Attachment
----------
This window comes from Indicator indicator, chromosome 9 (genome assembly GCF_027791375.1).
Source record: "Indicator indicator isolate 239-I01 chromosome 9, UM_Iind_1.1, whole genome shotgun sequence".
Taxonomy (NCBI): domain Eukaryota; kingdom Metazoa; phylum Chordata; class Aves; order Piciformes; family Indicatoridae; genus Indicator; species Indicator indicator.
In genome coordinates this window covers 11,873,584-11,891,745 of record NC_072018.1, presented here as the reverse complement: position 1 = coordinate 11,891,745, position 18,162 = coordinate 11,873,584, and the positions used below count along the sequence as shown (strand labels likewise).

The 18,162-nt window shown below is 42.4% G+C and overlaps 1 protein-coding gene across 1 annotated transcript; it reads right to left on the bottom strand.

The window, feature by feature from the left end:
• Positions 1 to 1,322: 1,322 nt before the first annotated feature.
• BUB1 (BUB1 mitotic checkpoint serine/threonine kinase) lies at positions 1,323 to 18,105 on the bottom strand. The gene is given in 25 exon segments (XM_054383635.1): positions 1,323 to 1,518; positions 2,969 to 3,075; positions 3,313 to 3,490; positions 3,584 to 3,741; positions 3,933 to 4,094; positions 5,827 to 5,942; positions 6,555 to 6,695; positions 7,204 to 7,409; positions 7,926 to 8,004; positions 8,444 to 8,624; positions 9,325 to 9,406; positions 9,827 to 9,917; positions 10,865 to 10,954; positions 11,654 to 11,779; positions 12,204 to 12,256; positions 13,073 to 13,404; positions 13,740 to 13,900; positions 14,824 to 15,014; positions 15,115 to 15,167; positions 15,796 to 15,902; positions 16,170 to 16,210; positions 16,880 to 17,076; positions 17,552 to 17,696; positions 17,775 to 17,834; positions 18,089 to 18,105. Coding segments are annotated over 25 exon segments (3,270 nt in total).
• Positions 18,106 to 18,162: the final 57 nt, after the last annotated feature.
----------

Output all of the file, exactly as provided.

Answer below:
This window comes from Indicator indicator, chromosome 9 (genome assembly GCF_027791375.1).
Source record: "Indicator indicator isolate 239-I01 chromosome 9, UM_Iind_1.1, whole genome shotgun sequence".
Taxonomy (NCBI): domain Eukaryota; kingdom Metazoa; phylum Chordata; class Aves; order Piciformes; family Indicatoridae; genus Indicator; species Indicator indicator.
In genome coordinates this window covers 11,873,584-11,891,745 of record NC_072018.1, presented here as the reverse complement: position 1 = coordinate 11,891,745, position 18,162 = coordinate 11,873,584, and the positions used below count along the sequence as shown (strand labels likewise).

The 18,162-nt window shown below is 42.4% G+C and overlaps 1 protein-coding gene across 1 annotated transcript; it reads right to left on the bottom strand.

The window, feature by feature from the left end:
• Positions 1 to 1,322: 1,322 nt before the first annotated feature.
• BUB1 (BUB1 mitotic checkpoint serine/threonine kinase) lies at positions 1,323 to 18,105 on the bottom strand. The gene is given in 25 exon segments (XM_054383635.1): positions 1,323 to 1,518; positions 2,969 to 3,075; positions 3,313 to 3,490; positions 3,584 to 3,741; positions 3,933 to 4,094; positions 5,827 to 5,942; positions 6,555 to 6,695; positions 7,204 to 7,409; positions 7,926 to 8,004; positions 8,444 to 8,624; positions 9,325 to 9,406; positions 9,827 to 9,917; positions 10,865 to 10,954; positions 11,654 to 11,779; positions 12,204 to 12,256; positions 13,073 to 13,404; positions 13,740 to 13,900; positions 14,824 to 15,014; positions 15,115 to 15,167; positions 15,796 to 15,902; positions 16,170 to 16,210; positions 16,880 to 17,076; positions 17,552 to 17,696; positions 17,775 to 17,834; positions 18,089 to 18,105. Coding segments are annotated over 25 exon segments (3,270 nt in total).
• Positions 18,106 to 18,162: the final 57 nt, after the last annotated feature.